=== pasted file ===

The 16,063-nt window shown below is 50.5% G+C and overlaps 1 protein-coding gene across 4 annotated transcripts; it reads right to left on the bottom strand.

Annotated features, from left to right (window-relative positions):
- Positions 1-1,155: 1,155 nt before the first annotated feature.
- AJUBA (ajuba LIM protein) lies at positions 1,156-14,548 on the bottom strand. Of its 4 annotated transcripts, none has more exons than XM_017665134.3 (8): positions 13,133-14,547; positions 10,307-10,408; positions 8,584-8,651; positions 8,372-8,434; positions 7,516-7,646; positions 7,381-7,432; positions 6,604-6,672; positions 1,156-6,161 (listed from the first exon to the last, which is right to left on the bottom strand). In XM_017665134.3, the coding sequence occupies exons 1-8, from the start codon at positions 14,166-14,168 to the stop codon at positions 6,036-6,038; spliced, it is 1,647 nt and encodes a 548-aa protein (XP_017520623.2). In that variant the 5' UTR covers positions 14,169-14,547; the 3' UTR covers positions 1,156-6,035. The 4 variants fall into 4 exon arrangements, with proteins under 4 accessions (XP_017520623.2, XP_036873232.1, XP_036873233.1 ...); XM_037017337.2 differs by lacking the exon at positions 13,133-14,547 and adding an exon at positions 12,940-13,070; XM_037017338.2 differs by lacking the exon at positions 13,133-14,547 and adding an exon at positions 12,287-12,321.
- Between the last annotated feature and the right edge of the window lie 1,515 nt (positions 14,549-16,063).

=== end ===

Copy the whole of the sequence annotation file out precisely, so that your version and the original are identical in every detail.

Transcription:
The 16,063-nt window shown below is 50.5% G+C and overlaps 1 protein-coding gene across 4 annotated transcripts; it reads right to left on the bottom strand.

Annotated features, from left to right (window-relative positions):
- Positions 1-1,155: 1,155 nt before the first annotated feature.
- AJUBA (ajuba LIM protein) lies at positions 1,156-14,548 on the bottom strand. Of its 4 annotated transcripts, none has more exons than XM_017665134.3 (8): positions 13,133-14,547; positions 10,307-10,408; positions 8,584-8,651; positions 8,372-8,434; positions 7,516-7,646; positions 7,381-7,432; positions 6,604-6,672; positions 1,156-6,161 (listed from the first exon to the last, which is right to left on the bottom strand). In XM_017665134.3, the coding sequence occupies exons 1-8, from the start codon at positions 14,166-14,168 to the stop codon at positions 6,036-6,038; spliced, it is 1,647 nt and encodes a 548-aa protein (XP_017520623.2). In that variant the 5' UTR covers positions 14,169-14,547; the 3' UTR covers positions 1,156-6,035. The 4 variants fall into 4 exon arrangements, with proteins under 4 accessions (XP_017520623.2, XP_036873232.1, XP_036873233.1 ...); XM_037017337.2 differs by lacking the exon at positions 13,133-14,547 and adding an exon at positions 12,940-13,070; XM_037017338.2 differs by lacking the exon at positions 13,133-14,547 and adding an exon at positions 12,287-12,321.
- Between the last annotated feature and the right edge of the window lie 1,515 nt (positions 14,549-16,063).